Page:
On Christmas Eve, 1979, when I was 18, the Soviet Union invaded Afghanistan, causing then-President Carter, to reinstate Selective Service Registration for men between the ages of 18 and 26. I was a Quaker, opposed to war and the preparations for it, so sent a letter to the White House, telling President Carter he couldn’t count on my support. I know it came as quite a blow to him that I was unwilling to put my 118 pounds of grit and muscle on the line, though he hid his disappointment well. I never heard from him. There’s nothing more deflating than making a principled stand only to have it ignored.
Over the next several decades, I marched against the proliferation of nuclear weapons, wrote letters to the editor condemning war, and preached many a rousing sermon on the sins of war, mostly to people who were too old to go. My certainty about pacifism began to fade in 1992 when the former country of Yugoslavia splintered along ethnic lines and Serbian nationalists began slaughtering Bosnian Muslims. I sent another letter to the White House demanding President Clinton send our military to end what had become the biggest European genocide since World War II. I hoped he wasn’t sitting in the White House thinking to himself, “I wish that Gulley guy would make up his mind about war.”
Nevertheless, I felt guilty, so when the United States invaded Iraq in 2003, hoping to redeem myself, I put a “War Is Not The Answer” bumper sticker on my car. Again, I wrote the White House demanding President Bush pull our troops from Iraq immediately. This time, the White House responded, thanking me for my support.
In this sermon series, we’ve been reflecting on things we’re supposed to believe, but maybe shouldn’t. Our first Sunday together, we looked at the phrase, “The Bible is the Word of God” and the challenges that presents. Then we thought about the second coming of Jesus and admitted our doubts. The following Sunday we moved away from theology and wondered if America was actually the greatest nation on Earth. And last week, we examined how not seeing skin color, something we thought was a virtue, might actually contribute to racism.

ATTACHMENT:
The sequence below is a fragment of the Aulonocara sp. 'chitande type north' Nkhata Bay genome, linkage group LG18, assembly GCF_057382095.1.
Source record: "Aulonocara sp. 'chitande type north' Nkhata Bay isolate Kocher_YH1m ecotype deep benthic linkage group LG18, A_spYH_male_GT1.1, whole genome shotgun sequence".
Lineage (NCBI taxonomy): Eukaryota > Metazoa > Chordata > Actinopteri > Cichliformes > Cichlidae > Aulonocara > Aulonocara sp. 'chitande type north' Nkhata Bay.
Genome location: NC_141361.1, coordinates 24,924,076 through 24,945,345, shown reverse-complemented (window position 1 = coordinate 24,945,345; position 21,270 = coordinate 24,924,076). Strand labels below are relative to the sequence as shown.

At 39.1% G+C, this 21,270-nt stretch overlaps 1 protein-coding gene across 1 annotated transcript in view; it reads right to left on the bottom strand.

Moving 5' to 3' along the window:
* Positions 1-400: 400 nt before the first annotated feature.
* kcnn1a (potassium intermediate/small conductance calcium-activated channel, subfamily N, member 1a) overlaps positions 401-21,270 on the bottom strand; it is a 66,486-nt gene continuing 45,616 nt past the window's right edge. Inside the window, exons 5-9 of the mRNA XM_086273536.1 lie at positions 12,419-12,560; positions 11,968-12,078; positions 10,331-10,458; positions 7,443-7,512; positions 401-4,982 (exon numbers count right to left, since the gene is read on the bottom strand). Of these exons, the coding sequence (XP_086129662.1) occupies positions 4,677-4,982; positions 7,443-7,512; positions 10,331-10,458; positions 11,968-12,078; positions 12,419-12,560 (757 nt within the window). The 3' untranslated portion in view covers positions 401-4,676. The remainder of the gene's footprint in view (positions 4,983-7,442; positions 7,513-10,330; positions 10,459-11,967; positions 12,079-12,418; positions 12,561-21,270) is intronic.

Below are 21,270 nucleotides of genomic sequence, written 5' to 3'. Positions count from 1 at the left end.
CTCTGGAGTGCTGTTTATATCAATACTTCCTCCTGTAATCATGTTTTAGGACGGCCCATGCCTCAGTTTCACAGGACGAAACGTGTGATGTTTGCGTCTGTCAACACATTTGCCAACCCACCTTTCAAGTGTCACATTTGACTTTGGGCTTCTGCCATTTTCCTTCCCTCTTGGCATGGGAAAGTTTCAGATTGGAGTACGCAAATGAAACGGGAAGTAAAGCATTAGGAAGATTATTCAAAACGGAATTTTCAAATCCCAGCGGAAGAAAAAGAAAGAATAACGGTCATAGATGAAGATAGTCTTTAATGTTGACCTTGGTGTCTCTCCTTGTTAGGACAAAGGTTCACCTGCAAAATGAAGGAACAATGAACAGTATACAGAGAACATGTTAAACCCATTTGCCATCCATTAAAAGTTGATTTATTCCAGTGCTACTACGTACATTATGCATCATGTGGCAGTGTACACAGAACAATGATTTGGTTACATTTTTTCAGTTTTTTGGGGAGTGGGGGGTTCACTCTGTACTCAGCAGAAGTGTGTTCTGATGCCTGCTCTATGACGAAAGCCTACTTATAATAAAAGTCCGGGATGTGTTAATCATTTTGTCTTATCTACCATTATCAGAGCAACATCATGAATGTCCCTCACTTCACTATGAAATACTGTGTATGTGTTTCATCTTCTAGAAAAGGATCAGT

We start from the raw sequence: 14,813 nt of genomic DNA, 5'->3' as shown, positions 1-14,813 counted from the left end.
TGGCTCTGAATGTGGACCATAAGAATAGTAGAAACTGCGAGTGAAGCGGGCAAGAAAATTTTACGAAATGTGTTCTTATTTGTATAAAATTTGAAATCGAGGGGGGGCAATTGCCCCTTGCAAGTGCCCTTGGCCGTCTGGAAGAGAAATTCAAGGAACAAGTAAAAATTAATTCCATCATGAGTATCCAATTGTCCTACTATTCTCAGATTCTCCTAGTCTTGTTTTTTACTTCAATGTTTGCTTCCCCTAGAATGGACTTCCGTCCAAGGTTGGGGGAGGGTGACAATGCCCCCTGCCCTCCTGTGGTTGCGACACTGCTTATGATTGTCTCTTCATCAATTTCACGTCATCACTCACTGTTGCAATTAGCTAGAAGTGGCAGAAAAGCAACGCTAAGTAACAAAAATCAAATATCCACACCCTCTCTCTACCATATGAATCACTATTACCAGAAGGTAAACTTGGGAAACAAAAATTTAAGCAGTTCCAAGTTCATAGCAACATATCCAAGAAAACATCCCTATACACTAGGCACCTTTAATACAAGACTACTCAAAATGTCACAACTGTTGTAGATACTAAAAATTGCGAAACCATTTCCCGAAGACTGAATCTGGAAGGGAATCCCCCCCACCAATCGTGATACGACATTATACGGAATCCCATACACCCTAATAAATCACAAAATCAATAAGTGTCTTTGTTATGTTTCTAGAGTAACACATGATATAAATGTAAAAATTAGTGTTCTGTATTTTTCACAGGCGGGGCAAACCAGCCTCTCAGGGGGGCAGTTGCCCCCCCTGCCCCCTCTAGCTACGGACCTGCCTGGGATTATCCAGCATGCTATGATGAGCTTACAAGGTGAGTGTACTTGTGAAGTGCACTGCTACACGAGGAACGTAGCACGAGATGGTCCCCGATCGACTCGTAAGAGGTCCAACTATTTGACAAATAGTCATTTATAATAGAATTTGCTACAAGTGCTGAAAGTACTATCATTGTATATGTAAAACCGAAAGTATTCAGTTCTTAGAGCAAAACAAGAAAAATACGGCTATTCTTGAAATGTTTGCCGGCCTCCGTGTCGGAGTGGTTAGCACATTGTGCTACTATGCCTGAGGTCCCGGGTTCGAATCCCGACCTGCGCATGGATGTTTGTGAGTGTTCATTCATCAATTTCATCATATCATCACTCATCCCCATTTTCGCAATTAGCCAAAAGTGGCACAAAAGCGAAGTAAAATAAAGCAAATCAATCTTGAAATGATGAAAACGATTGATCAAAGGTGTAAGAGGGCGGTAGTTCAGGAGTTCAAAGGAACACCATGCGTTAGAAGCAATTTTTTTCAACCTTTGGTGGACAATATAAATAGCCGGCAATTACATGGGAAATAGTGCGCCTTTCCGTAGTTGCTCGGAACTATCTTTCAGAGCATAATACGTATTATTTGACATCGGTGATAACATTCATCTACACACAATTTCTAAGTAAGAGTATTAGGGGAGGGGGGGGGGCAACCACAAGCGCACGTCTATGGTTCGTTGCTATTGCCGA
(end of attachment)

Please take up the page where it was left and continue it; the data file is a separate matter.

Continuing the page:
Today, I want us to think about whether or not war is the answer. As you likely deduced from my opening remarks, pacifism has been a philosophical struggle for me, having noticed it’s easier to be a pacifist when people aren’t trying to kill you, those you love, and those who are powerless. It was Robert Ingersoll who said, “We are under no obligation to stand still and allow ourselves to be murdered by one who honestly thinks that it is his duty to take our lives.”
I agree with Robert Ingersoll. If Quakers believe all lives are precious, that all persons have that of God within them, then that surely includes my life and the lives of those I most deeply love. To stand idly by while those lives are destroyed is to deny their value and importance. How can I affirm the worth of the aggressor, without also affirming the worth of the aggrieved? Just as Quakerism asks us to treasure the lives of those persons who would harm us, surely it also asks us to treasure the lives of those harmed. Therefore I can no longer say with full certainty that war is not the answer, since some persons, often persons with much power, are unresponsive to calls for justice. Some persons, having fallen under the sway of evil, care only for themselves and their power, and would cheerfully exterminate anyone beyond their circle, who would, in the words of Ingersoll, “honestly think it their duty to take our lives.”
I can no longer unequivocally declare that war is not the answer.
I can say that war should never be the first answer, nor perhaps even the second or third answer. But sometimes evil is so egregious, so pervasive, sometimes evil has so thoroughly corrupted a nation, that people of conscience have no alternative but to stand against it with all their might.
I can say with confidence that insofar as it depends upon me I will live in peace and labor for the conditions that foster peace. But since Quakerism is a quest for truth, then in the interests of truth I concede that as evil as war is, unchecked and unchallenged cruelty are a more insidious evil.
In the interests of peace, I will give every person every right I claim for myself. I will happily raise a hand to help any good and noble endeavor, and will stand against injustice wherever and whenever I see it, believing the triumph of justice, not the absence of violence, is the only true peace.
Being a perfect pacifist in a morally imperfect world is profoundly difficult. I wish that were not so. I long for the day when humanity has matured beyond boundaries, borders and biases. I long for the day when leaders care more for people and less for privilege, for the day God rules in every heart, when the tears in our eyes are wiped away, when death is no more, when grieving and crying and pain are gone, when the fountain of justice flows generously and free.
Wouldn’t it be wonderful if the world were as benevolent as we thought it to be in our most innocent moments? Wouldn’t it be wonderful if nations were as pure as their noblest aspirations? Until that day, we live midway between idealism and realism, between the Jesus who said, “Love your enemies and pray for those who persecute you,” and the Jesus who said, “He who is without a sword, should sell his cloak and buy one.” Consequently, let us always be as good as we can be, as honest as we can be, as hope-filled as we can be, but also as clear-eyed as we can be. Keeping our hearts in the heavens, but our feet on the ground.